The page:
LA developers add ammunition to luxury amenities arms race

Instead of lower rents, developers will offer over-the-top amenities to attract renters

Hankey Investment Company’s W. Scott Dobbins and Circa
Hankey Investment Company’s W. Scott Dobbins and Circa

Developers and owners of Los Angeles’ new class of high-end rental properties have stepped up the amenities arms as they battle to attract and retain wealthy tenants.

Hankey Investment Co. has added custom cabanas to a 2-acre park at Circa, while Cusumano Real Estate Group will deliver groceries from a ground-floor Whole Foods to tenants’ refrigerators, according to the Los Angeles Times.

Richard Green, director of the USC Lusk Center for Real Estate told the Times that the amenities race is fueled by competition for a small pool of well-heeled renters who are willing to pay a premium.

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“New luxury stuff is having some trouble leasing up, so they have to compete with one another,” he said. “Their calculus is that it’s more profitable to compete on amenities than by cutting rents.”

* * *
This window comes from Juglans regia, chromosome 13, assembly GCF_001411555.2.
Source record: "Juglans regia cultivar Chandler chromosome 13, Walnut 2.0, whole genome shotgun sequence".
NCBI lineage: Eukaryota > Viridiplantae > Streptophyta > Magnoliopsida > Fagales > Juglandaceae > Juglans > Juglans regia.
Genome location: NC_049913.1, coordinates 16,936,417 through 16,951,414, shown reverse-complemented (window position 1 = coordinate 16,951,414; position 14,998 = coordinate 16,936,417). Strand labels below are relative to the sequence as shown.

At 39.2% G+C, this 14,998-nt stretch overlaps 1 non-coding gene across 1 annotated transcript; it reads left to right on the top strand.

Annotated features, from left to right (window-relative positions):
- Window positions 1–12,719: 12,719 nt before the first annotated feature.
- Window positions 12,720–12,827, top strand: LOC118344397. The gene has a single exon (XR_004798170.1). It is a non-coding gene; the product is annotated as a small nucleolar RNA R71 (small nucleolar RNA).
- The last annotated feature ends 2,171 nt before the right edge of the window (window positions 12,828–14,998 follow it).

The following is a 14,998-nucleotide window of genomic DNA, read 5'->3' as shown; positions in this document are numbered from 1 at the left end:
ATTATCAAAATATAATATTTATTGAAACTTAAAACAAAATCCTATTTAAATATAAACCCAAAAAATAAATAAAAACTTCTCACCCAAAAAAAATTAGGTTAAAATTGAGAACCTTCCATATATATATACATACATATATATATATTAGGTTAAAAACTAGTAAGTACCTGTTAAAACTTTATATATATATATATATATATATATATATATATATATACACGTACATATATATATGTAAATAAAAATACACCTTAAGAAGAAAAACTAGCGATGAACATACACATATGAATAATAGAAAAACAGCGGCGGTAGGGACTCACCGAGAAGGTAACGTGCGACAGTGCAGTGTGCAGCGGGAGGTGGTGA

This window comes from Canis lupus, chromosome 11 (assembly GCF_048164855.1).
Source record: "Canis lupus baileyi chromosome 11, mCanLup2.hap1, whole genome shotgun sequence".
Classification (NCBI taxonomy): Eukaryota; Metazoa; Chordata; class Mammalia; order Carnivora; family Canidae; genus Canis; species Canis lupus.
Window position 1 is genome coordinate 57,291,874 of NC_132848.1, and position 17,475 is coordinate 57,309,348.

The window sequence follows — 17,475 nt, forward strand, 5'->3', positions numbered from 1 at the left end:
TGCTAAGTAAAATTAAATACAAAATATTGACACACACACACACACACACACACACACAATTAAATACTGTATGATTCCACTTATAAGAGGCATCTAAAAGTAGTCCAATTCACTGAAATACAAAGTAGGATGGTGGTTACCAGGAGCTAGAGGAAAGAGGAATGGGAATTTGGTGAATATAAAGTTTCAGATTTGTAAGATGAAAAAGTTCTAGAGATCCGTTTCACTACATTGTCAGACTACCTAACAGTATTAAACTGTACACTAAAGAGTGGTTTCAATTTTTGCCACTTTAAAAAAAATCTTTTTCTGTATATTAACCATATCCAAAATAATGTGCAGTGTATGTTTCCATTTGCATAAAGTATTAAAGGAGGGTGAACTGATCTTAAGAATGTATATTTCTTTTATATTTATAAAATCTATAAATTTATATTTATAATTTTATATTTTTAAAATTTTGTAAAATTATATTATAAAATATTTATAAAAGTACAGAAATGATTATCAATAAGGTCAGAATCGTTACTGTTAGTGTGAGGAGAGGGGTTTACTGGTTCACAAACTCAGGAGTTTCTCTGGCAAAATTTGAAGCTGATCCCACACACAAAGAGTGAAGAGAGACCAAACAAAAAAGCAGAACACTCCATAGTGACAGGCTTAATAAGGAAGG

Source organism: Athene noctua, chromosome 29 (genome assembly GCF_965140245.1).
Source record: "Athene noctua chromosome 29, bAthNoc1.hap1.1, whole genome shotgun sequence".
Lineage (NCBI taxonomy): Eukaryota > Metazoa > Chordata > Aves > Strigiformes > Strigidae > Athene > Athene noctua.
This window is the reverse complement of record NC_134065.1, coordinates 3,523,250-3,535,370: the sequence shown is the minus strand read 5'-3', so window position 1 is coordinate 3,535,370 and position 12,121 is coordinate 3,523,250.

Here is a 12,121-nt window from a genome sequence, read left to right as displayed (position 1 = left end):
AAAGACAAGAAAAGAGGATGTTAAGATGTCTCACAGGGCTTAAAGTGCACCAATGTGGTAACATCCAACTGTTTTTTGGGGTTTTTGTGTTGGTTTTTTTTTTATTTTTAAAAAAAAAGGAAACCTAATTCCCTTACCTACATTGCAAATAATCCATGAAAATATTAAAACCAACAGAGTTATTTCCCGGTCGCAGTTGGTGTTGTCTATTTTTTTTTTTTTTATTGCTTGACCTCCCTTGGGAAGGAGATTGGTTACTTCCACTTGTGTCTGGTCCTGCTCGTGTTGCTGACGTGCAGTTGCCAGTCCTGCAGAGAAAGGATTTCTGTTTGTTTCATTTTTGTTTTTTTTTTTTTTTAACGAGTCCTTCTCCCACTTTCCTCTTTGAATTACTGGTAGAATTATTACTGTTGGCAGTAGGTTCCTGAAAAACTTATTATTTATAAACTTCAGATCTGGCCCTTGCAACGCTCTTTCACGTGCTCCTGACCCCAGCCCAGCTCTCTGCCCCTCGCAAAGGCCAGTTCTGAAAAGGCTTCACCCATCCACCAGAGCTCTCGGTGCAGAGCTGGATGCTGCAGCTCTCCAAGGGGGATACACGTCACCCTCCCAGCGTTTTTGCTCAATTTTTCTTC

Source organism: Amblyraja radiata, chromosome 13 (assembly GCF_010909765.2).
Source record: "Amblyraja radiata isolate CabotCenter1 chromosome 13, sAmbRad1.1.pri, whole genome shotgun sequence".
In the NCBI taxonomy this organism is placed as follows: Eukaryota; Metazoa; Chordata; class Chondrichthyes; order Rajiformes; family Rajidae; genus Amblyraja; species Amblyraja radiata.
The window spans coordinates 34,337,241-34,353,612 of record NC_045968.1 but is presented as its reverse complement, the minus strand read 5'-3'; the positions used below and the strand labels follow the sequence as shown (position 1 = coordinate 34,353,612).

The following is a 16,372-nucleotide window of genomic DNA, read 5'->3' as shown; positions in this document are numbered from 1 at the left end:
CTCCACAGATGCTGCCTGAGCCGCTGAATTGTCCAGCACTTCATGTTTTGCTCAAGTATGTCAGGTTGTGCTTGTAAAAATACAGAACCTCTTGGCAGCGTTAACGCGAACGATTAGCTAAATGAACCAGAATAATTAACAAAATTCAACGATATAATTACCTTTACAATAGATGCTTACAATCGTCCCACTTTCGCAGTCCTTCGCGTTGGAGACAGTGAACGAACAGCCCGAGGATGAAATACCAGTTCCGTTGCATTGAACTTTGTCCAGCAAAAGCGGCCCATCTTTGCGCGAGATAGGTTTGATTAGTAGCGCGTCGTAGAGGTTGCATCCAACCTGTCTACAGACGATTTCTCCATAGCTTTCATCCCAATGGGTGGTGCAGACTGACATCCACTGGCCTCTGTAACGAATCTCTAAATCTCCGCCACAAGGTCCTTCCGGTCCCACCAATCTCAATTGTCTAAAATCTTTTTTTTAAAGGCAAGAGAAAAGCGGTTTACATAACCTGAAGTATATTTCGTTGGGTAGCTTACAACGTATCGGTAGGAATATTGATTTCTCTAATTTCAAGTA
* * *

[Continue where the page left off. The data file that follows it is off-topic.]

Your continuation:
Dog parks have become a must-have. Hankey’s W. Scott Dobbins said that a third of all tenants at Circa in Downtown L.A. have dogs. Circa’s dog park has grooming facilities and two separate dog runs for large and small breeds.

Developers are also dressing up the usual amenities, like gyms. Circa’s gym is in its own building and each morning a refrigerator is stocked with eucalyptus oil-scented face cloths.
Rents for a one-bedroom at Circa start at $3,000, but can go much higher for larger units. A penthouse goes for $25,000 per month.

Developer Walter N. Marks is incorporating many high-end amenities into a planned tower in the Miracle Mile District. Marks is planning the usual entertainment amenities like a billiards room, but also a two-lane bowling alley and virtual reality room. [LAT]Dennis Lynch